In Response to Katie’s Poetry Reading Post

I had a lot to say about this so decided to make it its own post instead of a response. I love hearing poets read their own work, as you can get so much more of their personality that you may have missed while reading it on your own.  My tenth grade English teacher had a really great poetry unit for us, where we did things like listening to different types of music while writing and seeing how the tone of the music influenced the tone of our work, and reading a poem in our heads, and then hearing them read by the poet. For the second exercise, she chose the poem Litany, by Billy Collins. When I first read it, it didn’t stand out too much, but when I heard the poet read it I was able to catch all the subtle dry humor in the piece.  (The audience’s reactions helped with that too, which brings up an entirely different thought that maybe it’s less of the poet reading as much as it’s the audience’s laughter or snaps or ‘oohs’ and ‘ahhs,’ much in the way that the cast of a show will be more energetic if the audience is more engaged.) 

The poem itself is also constructed in a cool way, written by taking the first two lines of a different poet’s work, which is a fun exercise on a rainy day.

So here’s the poem:

Litany

You are the bread and the knife,
The crystal goblet and the wine…
-Jacques Crickillon

You are the bread and the knife,
the crystal goblet and the wine.
You are the dew on the morning grass
and the burning wheel of the sun.
You are the white apron of the baker,
and the marsh birds suddenly in flight.

However, you are not the wind in the orchard,
the plums on the counter,
or the house of cards.
And you are certainly not the pine-scented air.
There is just no way that you are the pine-scented air.

It is possible that you are the fish under the bridge,
maybe even the pigeon on the general’s head,
but you are not even close
to being the field of cornflowers at dusk.

And a quick look in the mirror will show
that you are neither the boots in the corner
nor the boat asleep in its boathouse.

It might interest you to know,
speaking of the plentiful imagery of the world,
that I am the sound of rain on the roof.

I also happen to be the shooting star,
the evening paper blowing down an alley
and the basket of chestnuts on the kitchen table.

I am also the moon in the trees
and the blind woman’s tea cup.
But don’t worry, I’m not the bread and the knife.
You are still the bread and the knife.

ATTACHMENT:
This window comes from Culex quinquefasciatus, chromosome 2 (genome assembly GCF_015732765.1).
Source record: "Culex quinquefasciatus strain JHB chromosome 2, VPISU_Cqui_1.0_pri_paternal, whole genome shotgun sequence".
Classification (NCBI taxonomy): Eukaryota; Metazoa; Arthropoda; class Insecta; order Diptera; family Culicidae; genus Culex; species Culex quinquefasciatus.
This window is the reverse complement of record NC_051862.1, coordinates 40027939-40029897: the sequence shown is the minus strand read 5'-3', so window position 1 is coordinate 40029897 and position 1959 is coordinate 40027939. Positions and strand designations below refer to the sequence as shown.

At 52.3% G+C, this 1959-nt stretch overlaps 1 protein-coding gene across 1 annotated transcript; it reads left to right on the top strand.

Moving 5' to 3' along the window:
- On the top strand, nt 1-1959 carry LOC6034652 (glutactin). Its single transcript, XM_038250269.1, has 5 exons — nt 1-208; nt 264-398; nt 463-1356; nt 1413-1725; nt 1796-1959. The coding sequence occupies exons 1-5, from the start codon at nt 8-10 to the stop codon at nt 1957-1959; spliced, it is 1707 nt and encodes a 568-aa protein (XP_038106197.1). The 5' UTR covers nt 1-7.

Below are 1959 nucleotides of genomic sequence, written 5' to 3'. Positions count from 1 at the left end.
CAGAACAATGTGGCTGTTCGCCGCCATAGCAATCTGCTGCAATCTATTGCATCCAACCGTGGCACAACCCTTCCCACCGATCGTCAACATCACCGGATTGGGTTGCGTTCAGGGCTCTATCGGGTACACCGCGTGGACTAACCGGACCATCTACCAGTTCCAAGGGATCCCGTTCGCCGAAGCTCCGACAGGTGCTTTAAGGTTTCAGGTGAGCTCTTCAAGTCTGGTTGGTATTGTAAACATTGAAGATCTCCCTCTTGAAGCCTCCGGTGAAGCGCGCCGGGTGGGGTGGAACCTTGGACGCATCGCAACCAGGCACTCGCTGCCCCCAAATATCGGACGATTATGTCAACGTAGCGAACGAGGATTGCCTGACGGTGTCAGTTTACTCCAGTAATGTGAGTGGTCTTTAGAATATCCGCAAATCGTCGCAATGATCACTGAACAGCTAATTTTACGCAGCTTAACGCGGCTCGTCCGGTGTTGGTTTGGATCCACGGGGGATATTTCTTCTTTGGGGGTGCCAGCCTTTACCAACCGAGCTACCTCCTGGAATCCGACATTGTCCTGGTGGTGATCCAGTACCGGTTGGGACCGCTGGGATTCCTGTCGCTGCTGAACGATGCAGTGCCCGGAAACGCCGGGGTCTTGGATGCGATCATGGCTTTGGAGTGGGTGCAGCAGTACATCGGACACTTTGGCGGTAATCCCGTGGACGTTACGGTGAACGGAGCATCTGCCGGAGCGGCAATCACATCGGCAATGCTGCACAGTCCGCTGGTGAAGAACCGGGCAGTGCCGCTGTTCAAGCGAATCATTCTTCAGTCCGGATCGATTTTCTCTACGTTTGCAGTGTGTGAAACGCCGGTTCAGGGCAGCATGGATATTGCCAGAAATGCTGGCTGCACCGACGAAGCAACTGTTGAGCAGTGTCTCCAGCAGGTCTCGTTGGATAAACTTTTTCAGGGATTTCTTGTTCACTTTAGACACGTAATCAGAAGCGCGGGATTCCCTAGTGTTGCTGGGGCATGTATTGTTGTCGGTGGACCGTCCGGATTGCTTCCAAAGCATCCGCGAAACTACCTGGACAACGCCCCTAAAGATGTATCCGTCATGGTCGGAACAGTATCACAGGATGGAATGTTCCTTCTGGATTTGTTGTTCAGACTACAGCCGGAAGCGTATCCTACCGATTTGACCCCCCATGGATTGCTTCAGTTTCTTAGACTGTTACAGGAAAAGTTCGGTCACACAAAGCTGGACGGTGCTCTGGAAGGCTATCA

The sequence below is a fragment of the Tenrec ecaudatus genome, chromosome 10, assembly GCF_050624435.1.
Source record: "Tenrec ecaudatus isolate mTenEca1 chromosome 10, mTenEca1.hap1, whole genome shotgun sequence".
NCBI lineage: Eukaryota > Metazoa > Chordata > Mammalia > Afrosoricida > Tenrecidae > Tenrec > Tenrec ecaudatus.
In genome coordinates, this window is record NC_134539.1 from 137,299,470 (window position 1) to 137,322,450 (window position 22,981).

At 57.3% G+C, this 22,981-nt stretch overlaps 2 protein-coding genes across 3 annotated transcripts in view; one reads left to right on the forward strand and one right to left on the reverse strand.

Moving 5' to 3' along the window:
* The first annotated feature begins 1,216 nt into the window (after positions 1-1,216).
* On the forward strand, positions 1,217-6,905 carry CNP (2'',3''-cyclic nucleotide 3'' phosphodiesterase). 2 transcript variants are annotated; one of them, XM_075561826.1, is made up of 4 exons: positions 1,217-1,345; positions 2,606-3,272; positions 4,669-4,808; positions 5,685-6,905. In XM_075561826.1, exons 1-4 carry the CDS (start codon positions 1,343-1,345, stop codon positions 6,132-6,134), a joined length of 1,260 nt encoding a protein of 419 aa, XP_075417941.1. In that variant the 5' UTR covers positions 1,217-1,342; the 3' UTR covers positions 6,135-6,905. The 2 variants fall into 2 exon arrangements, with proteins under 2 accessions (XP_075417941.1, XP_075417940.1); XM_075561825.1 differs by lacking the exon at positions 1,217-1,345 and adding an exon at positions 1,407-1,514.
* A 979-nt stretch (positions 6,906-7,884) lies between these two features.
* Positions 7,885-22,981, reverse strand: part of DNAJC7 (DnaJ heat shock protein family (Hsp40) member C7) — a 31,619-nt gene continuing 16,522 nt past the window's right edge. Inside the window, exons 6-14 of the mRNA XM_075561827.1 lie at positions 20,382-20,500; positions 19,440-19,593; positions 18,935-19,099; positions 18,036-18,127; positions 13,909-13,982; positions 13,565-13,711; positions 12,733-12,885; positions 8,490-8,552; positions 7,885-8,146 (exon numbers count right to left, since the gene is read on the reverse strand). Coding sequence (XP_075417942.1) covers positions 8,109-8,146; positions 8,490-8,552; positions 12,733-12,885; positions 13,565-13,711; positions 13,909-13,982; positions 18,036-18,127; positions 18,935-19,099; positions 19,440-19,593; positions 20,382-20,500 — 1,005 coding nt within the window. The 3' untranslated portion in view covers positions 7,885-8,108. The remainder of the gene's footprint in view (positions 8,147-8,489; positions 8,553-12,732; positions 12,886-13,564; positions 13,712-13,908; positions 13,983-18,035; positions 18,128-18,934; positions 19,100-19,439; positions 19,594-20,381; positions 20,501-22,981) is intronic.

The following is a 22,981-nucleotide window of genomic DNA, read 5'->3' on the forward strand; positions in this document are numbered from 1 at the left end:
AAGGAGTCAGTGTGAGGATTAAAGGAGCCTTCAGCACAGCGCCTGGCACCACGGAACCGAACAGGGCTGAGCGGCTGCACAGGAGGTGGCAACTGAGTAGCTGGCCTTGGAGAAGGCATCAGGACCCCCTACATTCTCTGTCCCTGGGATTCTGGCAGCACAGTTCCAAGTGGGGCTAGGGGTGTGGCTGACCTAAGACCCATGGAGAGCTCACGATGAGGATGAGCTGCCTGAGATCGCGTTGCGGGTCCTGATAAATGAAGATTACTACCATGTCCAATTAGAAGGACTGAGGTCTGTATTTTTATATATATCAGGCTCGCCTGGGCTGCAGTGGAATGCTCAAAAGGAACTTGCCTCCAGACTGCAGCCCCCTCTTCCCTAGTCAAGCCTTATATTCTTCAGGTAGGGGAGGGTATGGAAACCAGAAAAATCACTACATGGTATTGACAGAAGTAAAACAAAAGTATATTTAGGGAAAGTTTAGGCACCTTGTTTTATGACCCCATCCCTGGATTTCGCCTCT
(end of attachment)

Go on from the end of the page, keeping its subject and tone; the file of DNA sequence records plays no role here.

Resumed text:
You will always be the bread and the knife,
not to mention the crystal goblet and–somehow–the wine.

 

Here’s a video of Collins reading this poem to a very engaged audience (he also explains more about how he wrote the poem:

With all of this in mind, I have one last thought. In a Poet’s Society meeting a member of the club said he thought poetry was mostly about performance, and less about the actual text. As someone who mostly writes contemporary poetry and pays a lot of attention to line breaks and how white space is used on the page, I was completely against this. With slam poetry, I always prefer reading the poems on the page rather than hearing them read aloud by the poet.  I think that for me, personally, this is because in slam you put a lot of emphasis in certain places and I always found the most meaning in the parts that are usually ghosted over when said out loud, whereas in contemporary poetry readings you are more able to hear and mull over every word that is said.

I was wondering if people agree or disagree about all poetry being mostly about performance, and what all of your thoughts are on hearing a poet read their poem aloud vs reading their poem on paper.

One Reply to “In Response to Katie’s Poetry Reading Post”

  1. Hey Kallie!! I loved what you had to say, especially “I always found the most meaning in the parts that are usually ghosted over when said out loud.” I never really thought about that before, but I can definitely see your point. Next time I read poems I wanna look out for that.

    I’m not sure which side I land on. I love hearing poetry aloud because, as I said in my post, it gives it a whole new playground to work with. Yet, as you also pointed out, many poets put so much effort into how much white space there is, and how their lines end. I don’t think poetry is “all” about a performance, but perhaps a poem has to work both ways? Maybe a poem has to have just as much weight on the page AND when it is read aloud for all to hear.

Leave a Reply

Your email address will not be published. Required fields are marked *